. I am in two book clubs. It was a year of highs and lows: wonderful books and downright awful ones. Here is a list of my favorites. Keep in mind I select my favorites based not only on how much I liked the book but also on how well the book generated a discussion. I also factor in an educational aspect. Did I learn something new by reading the book? If so, bonus points.
1. The Lacuna by Barbara Kingsolver (2009, Harper Books)- Even though this book is a tome, weighing in at over 500 pages, everyone in the book club really liked it. And we had so much to talk about: the labor movement in the world, McCarthyism, Frida Kahlo and Diego Rivera, WWII, The Depression, politics, Leon Trotsky, Roosevelt, friendship,and homosexuality. This book tops the list because of how much I learned about the time period and because of the spectacular writing.
2. The Invention of Wings by Sue Monk Kidd (2014, Viking Press)- It is pretty likely that this book actually would be in the top slot except I missed book club when this marvelous book was being discussed, so it gets second billing. But the book is marvelous and I learned so much. The book is historical fiction about actual women who lived in the U.S. in the early 1830s. The Grimke sisters were probably the first feminists and, even though their family owned slaves, they were were also abolitionists. To balance out the story a female slave character was added so that the reader could experience life from both sides of history. It is very well done. I learned so much and felt the pain of "this peculiar institution" so deeply.
3. The Round House by Louise Erdrich (2012. HarperCollins)- The first three books on this list are also some of my favorite books ever. The Round House is set on a reservation in the Midwest. A young adolescent boy tries to solve the mystery of what happened to his mother one horrifying night and in the process is forced to grow up faster than expected. The reader is introduced to several Native American rituals and confronted with the unfairness of our laws. This book is clutch-your-chest-good.
4. Wild: From Lost to Found on the Pacific Crest Trail by Cheryl Strayed (2012, Knopf)- I read this book with both book clubs and had fun discussions both times. The whole county read this book as part of a All-Pierce Reads effort by the public library in our area. Now the nation will become fascinated by the book also as the movie made from it is in the theaters right now.
5. The Boys in the Boat: Nine Americans and Their Epic Quest for Gold at the 1936 Berlin Olympics by Daniel James Brown (2013, Viking Press)- The crew team from University of Washington races to make history along the way readers are treated to the back stories of many of the rowers and insights in to their lives. This book generated a fabulous discussion. Even though I live in Washington State I wasn't aware of their feat until I read this book.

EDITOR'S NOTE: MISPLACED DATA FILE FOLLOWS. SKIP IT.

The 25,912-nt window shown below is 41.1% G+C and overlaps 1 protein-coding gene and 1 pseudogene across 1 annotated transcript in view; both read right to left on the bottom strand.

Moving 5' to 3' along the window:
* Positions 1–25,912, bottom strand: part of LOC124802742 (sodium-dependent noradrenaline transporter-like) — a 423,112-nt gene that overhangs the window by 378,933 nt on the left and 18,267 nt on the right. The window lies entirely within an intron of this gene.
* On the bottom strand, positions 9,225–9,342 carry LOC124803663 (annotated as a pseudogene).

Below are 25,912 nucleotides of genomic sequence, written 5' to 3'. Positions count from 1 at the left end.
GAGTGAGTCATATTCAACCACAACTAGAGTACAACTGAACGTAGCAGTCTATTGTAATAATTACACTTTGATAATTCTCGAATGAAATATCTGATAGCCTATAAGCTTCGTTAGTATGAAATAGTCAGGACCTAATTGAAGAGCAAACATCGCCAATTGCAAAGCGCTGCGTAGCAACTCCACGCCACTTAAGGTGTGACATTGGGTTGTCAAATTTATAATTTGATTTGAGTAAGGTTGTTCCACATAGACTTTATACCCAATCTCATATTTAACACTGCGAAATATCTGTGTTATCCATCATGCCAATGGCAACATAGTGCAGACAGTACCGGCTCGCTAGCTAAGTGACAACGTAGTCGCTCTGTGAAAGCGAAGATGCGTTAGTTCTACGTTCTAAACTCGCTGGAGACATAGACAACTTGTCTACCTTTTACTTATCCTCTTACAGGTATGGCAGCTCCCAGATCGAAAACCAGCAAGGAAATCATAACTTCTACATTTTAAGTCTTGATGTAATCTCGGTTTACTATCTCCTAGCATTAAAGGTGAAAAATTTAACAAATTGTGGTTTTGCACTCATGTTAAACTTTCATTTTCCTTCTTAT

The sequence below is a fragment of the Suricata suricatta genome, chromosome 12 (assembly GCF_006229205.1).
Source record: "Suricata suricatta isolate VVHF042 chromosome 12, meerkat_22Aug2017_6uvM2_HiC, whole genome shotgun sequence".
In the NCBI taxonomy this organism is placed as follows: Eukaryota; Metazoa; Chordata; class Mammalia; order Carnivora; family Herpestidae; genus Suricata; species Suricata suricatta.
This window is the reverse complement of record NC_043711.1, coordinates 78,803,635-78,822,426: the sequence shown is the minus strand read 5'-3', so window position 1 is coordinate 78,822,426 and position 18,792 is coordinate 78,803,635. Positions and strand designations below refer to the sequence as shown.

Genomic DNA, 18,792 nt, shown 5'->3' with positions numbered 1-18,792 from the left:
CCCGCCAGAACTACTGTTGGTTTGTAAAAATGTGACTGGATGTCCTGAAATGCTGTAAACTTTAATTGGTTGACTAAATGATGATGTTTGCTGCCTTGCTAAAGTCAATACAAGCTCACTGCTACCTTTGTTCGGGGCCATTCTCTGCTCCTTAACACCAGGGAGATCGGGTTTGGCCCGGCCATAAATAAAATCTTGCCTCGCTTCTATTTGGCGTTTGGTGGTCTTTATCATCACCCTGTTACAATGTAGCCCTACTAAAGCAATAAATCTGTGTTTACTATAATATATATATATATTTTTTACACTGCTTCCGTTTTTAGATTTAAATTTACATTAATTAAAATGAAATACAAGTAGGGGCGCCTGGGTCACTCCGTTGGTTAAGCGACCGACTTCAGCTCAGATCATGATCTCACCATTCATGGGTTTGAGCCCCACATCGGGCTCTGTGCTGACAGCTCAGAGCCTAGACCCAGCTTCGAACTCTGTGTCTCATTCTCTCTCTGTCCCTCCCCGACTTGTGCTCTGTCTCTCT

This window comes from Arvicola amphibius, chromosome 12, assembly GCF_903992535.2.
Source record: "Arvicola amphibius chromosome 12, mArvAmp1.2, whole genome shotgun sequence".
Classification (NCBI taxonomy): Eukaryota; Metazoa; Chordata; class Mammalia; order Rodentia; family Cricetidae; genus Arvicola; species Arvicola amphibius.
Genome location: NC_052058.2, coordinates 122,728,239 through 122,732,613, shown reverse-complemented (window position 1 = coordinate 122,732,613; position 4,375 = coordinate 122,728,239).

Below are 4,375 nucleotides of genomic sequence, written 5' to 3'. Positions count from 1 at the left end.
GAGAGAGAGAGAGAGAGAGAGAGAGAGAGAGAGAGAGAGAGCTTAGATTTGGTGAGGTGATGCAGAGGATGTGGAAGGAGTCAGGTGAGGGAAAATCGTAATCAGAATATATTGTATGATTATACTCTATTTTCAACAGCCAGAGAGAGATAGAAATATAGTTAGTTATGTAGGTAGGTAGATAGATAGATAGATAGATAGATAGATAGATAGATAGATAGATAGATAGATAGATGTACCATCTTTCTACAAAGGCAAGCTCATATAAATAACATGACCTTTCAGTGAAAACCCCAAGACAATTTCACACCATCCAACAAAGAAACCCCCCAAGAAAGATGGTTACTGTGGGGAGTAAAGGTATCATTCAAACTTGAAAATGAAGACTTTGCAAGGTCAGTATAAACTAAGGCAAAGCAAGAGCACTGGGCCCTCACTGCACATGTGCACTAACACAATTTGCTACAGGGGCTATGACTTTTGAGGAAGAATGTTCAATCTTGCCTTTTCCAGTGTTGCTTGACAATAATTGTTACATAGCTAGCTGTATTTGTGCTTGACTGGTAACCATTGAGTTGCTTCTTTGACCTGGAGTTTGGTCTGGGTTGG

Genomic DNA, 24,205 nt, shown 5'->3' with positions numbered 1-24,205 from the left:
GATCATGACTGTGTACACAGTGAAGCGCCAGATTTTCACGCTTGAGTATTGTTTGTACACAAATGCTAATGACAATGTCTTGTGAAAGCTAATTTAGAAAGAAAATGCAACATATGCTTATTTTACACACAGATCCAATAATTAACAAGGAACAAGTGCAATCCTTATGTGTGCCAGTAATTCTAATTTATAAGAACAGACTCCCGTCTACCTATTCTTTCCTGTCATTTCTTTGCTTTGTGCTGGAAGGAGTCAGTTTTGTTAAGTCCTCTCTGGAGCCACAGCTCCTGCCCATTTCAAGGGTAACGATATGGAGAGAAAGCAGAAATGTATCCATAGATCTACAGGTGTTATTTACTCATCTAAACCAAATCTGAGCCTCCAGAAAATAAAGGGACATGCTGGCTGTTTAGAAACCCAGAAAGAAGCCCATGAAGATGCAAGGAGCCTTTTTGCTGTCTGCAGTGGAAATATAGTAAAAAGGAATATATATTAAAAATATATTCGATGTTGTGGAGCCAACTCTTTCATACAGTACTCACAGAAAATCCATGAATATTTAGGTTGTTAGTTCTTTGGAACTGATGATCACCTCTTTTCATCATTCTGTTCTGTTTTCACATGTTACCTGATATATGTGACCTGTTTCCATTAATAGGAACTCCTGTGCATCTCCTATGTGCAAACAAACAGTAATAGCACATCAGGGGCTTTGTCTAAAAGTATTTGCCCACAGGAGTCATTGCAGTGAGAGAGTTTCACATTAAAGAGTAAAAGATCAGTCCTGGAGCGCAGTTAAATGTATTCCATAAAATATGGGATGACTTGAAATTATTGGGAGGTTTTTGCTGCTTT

6. A Tale for the Time Being by Ruth Ozeki (2013, Viking Press)- I loved this book. The literary themes and symbolism abound. Several of the gals in the club didn't like the book as much as I did. I listened to the book on audio-books and wonder if this experience enhanced my opinion of the book.
7. Wonder by RJ Palacio (2012, Knopf)- The main character of this book, written for middle-grade readers, has a severe facial deformity yet he triumphs in life and friendship. You can't help but feel all warm inside as you close the book on the last page.
8. My Stroke of Insight: A Brain Scientist's Personal Journey by Jill Bolte Taylor (2006, Viking Press)- Jill Bolte Taylor, a brain scientist, had a stroke at the age of 36 and survived to share her insights and other information about the brain. The book itself isn't the best, though the information is vital. We, however, had a very good discussion on the topic of strokes. Many gals in my club have had personal experiences that made the discussion lively and pertinent.
9. The All-Girl Filling Station's Last Reunion by Fannie Flagg (2013, Random House)- Fannie Flagg is an easy writer to read and this book is no exception. Set during both the World War II period and during modern times we get a peek at what the war effort at home was like during the early 1940s when women were called to do jobs usually filled by men.
10. The Cat's Table by Michael Ondaatje (2011, Jonathan Cape)- This book wasn't actually that memorable but it did generate a good discussion about events in our lives that altered the trajectory of our lives.
My 2013 Book Club Favorites are here. Click the link.
My 2012 Book Club favorites are here. Click the link.
My 2011 Book Club Favorites are here. Click the link.
My 2010 Book Club favorites are here, if you are looking for more suggestions click the link.